There is more beyond the music. Dancing of a certain kind goes with much of the music and is present in all four of the spiritual practices above. The impact of music, dancing, singing, chanting, and other stimulants is such that even the chemical make-up of the brain can be altered. Below is a paragraph from Lewis that summarizes his thesis:

Such personal, psychological experiences may, of course, be shared and mutually intensified as in spirit cult séances, evangelical religious services, pop concerts, political rallies, football crowds, etc. The discovery of natural euphoriates (endorphins) in the bloodstream in the early 1970s provided a plausible chemical explanation of trance, and linked it with the effect of psychotropic drugs, thus giving a novel and unexpected meaning to Marx’s famous definition of religion as “the opiate of the people”–more accessible and less mysterious than he ever imagined.[23]

Lewis condenses entering into the trance to two processes: sensory deprivation and sensory overloading. Deprivation is by means of trauma, stress, illness, isolation, fasting, and submission to physical pain. Overloading is by means of “musical and other sonic bombardment (especially monotonous drumming), strobe lighting effects, the ingestion of hallucinogenic drugs, and more mundane procedures like over-breathing and even strenuous exercise.”[24]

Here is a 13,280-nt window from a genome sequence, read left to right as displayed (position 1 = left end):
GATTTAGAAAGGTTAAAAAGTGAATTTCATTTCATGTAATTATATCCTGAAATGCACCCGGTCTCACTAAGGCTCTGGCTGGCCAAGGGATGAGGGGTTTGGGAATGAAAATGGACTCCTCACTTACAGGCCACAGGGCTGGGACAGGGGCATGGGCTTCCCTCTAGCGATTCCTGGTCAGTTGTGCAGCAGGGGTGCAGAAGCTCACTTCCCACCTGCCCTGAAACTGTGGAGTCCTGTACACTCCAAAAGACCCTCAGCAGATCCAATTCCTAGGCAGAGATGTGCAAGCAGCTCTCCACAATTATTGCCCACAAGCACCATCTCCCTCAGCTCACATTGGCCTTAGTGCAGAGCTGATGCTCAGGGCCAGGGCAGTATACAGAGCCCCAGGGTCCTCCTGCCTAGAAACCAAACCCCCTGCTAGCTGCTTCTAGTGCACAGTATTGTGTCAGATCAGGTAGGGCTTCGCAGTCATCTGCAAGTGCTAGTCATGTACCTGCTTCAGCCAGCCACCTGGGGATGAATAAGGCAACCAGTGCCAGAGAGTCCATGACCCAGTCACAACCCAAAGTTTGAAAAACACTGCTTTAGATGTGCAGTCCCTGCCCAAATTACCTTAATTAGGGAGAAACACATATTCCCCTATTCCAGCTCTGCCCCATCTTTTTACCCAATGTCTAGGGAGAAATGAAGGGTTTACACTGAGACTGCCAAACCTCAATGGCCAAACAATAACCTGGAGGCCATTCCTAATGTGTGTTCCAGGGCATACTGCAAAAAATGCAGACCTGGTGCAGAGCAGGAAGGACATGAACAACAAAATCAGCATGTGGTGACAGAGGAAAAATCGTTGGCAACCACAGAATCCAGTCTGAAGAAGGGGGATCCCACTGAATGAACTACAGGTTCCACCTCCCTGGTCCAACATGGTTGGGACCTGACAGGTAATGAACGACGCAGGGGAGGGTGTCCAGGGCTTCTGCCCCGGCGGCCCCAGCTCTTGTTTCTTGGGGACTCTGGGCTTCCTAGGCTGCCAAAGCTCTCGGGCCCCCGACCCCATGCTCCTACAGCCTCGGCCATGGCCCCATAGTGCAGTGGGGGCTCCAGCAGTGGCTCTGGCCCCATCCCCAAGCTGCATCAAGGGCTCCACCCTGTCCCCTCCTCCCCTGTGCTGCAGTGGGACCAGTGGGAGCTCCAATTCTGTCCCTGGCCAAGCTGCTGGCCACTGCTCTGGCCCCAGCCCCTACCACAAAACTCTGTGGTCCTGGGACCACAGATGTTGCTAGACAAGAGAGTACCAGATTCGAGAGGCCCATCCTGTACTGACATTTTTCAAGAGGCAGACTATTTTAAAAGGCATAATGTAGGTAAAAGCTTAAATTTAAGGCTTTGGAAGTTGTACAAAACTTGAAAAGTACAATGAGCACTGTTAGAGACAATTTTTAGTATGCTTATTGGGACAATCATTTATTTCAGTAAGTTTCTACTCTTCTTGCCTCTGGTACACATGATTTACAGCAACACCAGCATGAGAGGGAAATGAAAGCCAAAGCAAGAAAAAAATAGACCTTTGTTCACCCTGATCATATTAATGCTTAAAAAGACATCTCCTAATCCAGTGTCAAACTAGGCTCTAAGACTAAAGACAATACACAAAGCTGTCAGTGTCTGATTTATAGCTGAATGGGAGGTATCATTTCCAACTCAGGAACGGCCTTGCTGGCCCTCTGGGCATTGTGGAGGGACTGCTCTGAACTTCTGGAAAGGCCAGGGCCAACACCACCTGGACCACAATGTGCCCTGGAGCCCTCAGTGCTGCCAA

This semi-scientific explanation of the induction of a trance state may be, in my estimation, somewhat limited but is nevertheless sufficient. The shaman and Wiccan understand that the ultimate purpose for the trance is to have a spirit or other ethereal entity enter the body of the person entranced. This possession marks the real initiation for the person entering into the priesthood of Santería, authenticates a person as a true shaman, and demonstrates the authority of the witch. In charisma the sudden change in behavior or appearance of the “anointed one” signals that a “prophet” or “prophetess” is present to heal or utter a “thus saith the Lord.” It is the trance that makes the difference. As Lewis puts it, “Trance is cross-culturally the most conclusive public demonstration that a human being has been seized by a spirit.”[25]